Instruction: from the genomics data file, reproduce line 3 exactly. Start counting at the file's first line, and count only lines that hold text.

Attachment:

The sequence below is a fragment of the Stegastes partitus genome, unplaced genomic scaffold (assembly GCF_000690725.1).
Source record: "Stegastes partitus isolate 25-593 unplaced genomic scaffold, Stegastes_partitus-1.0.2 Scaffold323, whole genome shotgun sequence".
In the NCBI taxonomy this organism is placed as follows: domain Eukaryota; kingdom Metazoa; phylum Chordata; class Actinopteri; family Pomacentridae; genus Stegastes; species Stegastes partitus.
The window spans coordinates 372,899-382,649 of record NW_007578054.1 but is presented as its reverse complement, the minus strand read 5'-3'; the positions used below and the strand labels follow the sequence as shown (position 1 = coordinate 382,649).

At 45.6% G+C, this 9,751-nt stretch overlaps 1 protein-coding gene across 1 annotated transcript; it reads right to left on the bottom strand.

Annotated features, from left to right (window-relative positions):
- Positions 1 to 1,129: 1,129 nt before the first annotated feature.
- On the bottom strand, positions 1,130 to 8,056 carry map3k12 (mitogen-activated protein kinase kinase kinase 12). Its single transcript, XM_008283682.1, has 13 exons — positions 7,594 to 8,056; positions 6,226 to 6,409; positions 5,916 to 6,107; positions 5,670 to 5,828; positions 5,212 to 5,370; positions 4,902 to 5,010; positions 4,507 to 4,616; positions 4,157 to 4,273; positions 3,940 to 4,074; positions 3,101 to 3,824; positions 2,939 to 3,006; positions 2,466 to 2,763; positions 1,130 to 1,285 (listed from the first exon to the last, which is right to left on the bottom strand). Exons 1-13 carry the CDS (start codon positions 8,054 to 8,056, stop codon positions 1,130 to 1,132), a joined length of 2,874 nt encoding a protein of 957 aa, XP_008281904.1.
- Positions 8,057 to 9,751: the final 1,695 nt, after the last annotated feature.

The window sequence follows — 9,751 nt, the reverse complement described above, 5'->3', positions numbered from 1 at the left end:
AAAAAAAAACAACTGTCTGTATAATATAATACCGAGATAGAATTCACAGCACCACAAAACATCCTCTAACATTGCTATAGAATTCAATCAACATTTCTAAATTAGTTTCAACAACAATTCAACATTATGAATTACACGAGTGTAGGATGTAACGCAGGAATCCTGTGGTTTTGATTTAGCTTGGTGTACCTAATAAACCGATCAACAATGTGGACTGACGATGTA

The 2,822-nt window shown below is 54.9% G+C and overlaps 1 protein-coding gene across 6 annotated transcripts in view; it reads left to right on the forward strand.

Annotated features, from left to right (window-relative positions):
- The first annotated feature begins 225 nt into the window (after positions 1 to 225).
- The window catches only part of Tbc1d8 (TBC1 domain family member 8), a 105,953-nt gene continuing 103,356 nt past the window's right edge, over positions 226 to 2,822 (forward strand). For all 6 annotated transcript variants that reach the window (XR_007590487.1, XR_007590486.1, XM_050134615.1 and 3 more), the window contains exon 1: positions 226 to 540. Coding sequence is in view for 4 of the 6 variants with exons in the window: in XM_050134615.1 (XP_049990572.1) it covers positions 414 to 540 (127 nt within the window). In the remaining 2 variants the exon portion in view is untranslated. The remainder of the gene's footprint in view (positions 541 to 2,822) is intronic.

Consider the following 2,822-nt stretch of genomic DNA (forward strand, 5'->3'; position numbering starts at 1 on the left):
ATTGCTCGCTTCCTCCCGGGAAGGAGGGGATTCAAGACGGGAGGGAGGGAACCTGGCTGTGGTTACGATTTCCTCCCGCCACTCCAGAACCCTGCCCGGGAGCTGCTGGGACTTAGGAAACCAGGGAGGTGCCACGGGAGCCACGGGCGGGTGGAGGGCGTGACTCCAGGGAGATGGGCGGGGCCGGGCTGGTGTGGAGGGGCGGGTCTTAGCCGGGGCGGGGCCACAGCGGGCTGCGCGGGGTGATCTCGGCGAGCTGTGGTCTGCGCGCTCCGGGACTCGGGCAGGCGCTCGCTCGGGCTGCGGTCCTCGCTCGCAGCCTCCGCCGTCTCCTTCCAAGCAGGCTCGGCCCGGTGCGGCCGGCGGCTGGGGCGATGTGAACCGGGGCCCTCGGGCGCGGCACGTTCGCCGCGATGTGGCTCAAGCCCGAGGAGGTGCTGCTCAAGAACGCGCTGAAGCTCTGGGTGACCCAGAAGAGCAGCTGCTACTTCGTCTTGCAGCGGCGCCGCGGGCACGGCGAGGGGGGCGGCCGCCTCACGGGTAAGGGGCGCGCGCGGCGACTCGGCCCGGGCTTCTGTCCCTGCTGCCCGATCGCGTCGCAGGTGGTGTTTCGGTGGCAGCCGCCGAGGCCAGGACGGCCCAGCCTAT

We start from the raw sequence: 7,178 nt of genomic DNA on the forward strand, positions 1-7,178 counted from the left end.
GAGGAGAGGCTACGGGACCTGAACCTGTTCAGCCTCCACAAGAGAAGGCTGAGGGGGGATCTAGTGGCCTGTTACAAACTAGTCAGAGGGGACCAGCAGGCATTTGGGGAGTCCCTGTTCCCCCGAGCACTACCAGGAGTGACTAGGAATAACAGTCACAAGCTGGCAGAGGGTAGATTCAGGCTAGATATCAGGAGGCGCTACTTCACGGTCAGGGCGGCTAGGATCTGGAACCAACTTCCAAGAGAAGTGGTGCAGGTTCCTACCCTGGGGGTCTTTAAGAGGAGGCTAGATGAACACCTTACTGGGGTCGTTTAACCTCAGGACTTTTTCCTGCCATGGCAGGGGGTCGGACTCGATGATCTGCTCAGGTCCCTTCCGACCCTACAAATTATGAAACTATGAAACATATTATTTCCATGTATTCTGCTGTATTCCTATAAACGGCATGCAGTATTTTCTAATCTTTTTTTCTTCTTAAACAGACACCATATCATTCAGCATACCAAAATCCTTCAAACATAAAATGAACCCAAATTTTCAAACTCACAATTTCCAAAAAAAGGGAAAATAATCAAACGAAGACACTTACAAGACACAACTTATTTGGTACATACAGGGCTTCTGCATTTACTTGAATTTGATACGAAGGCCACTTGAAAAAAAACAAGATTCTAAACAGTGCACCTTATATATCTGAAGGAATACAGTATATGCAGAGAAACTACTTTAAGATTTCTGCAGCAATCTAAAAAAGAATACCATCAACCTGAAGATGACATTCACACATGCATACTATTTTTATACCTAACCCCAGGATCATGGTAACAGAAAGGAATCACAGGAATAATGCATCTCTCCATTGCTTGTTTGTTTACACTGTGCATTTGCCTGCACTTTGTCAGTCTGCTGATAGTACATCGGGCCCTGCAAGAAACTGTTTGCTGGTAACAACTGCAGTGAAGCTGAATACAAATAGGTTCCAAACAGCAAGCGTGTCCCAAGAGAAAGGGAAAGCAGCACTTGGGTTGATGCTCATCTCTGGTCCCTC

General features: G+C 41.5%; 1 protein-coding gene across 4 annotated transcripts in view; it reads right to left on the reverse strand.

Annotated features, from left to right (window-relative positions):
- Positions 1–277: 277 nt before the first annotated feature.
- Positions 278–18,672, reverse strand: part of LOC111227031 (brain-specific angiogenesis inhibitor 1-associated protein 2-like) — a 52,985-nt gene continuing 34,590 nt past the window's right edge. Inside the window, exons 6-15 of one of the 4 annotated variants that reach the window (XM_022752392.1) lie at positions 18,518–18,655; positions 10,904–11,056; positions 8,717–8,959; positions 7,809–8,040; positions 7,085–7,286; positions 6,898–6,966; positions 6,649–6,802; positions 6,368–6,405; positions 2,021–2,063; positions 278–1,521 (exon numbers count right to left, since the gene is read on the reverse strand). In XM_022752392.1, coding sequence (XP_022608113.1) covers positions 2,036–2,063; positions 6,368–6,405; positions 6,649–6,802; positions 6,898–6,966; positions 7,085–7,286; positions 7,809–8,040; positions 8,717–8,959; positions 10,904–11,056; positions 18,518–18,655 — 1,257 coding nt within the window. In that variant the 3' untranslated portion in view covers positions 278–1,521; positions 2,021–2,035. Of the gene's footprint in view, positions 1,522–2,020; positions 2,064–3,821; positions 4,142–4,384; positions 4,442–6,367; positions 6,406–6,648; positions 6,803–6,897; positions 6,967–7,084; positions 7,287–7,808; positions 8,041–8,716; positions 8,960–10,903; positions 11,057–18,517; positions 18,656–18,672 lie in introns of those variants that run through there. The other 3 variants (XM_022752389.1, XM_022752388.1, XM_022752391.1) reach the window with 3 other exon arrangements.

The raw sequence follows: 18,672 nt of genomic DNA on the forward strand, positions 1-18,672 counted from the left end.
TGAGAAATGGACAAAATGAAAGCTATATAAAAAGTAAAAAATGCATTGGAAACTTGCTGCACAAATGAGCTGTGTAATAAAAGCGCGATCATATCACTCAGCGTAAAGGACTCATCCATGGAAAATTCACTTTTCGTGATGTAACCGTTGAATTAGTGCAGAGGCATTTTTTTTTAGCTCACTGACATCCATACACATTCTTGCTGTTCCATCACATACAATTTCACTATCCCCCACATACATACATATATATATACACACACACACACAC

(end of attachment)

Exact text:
In the NCBI taxonomy this organism is placed as follows: domain Eukaryota; kingdom Metazoa; phylum Chordata; class Actinopteri; family Pomacentridae; genus Stegastes; species Stegastes partitus.